An AOV is an automatic opening ventilator which provides at least 1.0m2 of free area when open. In buildings of over 11 metres, there is a legal requirement to provide a means of protecting corridors and communal lobbies with access to the escape stairwell in order to control smoke. In these buildings AOVs are always installed at the highest point in an evacuation stairwell.
An AOV is designed to remove any smoke from the stairwells of small buildings, enabling an easier and safer exit. More commonly, they are installed in large buildings to provide replacement air for a lobby smoke extract system.
When a fire breaks out, smoke accumulates in communal lobbies or corridors adjoining the escape stairwell. Ventilation is a means of removing smoke from these areas.
This ventilation is provided through installing an AOV or a natural/mechanical smoke shaft system.
The horrific Grenfell tragedy in June 2017 sparked the requirement for a radical reform of building regulations. Dame Judith Hackett’s damning report ‘Building a Safer Future’, released in May 2018, looked at the regulatory framework around the construction, maintenance and ongoing use of buildings, focussing particularly on multiple occupancy, high-rise residential buildings. The report not only found that the existing regulations system was not fit for purpose, but that it also left room for short-cuts. The report set out 53 recommendations to establish a new regulatory framework and implement a culture change to create and maintain safe buildings. The government now aims to move from a passive system centred around compliance with building regulations to a proactive one – where developers and building owners take responsibility for ensuring that residents are safe.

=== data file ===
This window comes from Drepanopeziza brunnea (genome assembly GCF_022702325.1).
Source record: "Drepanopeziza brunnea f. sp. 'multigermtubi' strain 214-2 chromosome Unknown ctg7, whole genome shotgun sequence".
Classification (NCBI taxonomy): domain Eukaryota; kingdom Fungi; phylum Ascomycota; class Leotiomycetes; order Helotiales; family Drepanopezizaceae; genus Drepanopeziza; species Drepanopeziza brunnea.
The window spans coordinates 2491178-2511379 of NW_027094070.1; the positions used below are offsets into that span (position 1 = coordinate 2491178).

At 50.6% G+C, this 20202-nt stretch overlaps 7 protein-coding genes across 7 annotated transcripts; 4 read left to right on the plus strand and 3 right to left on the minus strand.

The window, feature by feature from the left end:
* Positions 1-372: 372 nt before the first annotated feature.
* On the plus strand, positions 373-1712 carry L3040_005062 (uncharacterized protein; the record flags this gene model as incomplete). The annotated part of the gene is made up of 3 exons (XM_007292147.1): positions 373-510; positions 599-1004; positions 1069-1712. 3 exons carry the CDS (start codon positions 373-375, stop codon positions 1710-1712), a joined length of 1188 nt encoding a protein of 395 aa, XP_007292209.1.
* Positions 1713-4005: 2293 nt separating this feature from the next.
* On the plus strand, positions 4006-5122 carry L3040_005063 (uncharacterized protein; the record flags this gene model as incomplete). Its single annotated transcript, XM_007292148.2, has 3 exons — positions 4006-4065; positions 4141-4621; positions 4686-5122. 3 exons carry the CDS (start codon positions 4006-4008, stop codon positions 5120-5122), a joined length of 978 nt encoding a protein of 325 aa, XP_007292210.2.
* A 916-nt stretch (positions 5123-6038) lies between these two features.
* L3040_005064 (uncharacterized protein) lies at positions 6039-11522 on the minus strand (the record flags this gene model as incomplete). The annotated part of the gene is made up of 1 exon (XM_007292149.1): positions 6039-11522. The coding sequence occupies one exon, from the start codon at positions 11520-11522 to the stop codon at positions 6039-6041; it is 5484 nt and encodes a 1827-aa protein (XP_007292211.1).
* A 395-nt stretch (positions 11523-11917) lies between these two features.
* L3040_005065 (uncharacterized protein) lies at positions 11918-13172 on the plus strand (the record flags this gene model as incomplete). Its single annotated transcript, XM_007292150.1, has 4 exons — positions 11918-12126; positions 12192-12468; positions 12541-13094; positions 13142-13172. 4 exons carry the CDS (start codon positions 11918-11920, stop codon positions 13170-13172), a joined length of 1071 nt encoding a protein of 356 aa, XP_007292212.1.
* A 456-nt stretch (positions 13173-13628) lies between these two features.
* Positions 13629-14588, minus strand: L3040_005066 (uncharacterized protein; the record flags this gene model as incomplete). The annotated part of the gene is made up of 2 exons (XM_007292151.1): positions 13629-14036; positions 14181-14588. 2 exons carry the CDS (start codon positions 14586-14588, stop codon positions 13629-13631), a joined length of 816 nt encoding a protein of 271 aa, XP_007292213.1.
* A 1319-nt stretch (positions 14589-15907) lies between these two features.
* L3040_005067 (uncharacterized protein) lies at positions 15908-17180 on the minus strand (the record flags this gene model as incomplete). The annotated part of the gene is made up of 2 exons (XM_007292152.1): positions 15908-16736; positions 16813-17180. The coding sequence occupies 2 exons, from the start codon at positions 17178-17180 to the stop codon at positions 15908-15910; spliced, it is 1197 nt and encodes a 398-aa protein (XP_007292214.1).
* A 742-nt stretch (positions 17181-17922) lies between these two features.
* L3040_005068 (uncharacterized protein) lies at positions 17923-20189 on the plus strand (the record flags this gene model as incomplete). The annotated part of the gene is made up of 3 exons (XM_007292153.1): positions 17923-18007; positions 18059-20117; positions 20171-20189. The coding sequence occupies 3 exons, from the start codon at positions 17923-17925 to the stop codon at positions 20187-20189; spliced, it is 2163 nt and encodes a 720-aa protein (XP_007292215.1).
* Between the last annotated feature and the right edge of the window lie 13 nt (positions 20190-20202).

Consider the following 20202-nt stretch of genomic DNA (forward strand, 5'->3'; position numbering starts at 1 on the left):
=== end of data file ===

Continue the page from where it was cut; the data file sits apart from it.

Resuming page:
Considering this imminent reform, high-rise building owners and developers are now reviewing their fire safety strategy to avoid another tragedy such as Grenfell.
Along with retrofitting AOV systems and testing and maintaining existing AOV systems, other fire safety measures include:
The failure of the smoke-control system in Grenfell Tower has been identified by experts as a factor in the building’s escape route filling with thick smoke, which in turn prevented evacuation and rescue. The system was designed to extract smoke from lobbies outside flats and protect the staircase.
Dr Barbara Lane, appointed by the Grenfell Tower Inquiry, produced a report investigating the fire protection measures in place on the night of the fire. Her findings concluded that the fire safety provisions within the single escape stairs and lobbies were designed to operate on one floor only – based on the assumption that fire would be contained in one flat. The smoke-control system in place could not have protected the staircase from smoke on multiple floors.
Because of the cladding fire a whole-building fire occurred, meaning the stairs and lobbies became the most important life-safety feature. Lane stated that the smoke-ventilation system design did not follow guidance in Fire Safety: Approved Document B (ADB) 2013 because it was a bespoke system, with evidence that it did not perform as designed, with automatic opening vents not closing correctly.
However, even if the AOV system had been installed and maintained compliantly to current regulations, it’s unlikely to have had much positive effect in the evacuation of the building as current statutory guidance requires the system to be effective only in a localised fire incident, not a whole building fire.
In light of this, the proposed overhaul of current building regulations is vital in protecting lives of occupants in the future. An effective AOV system installed and maintained correctly, along with a holistic fire safety strategy will undoubtedly afford better fire protection to residents of high-rise buildings in the future.
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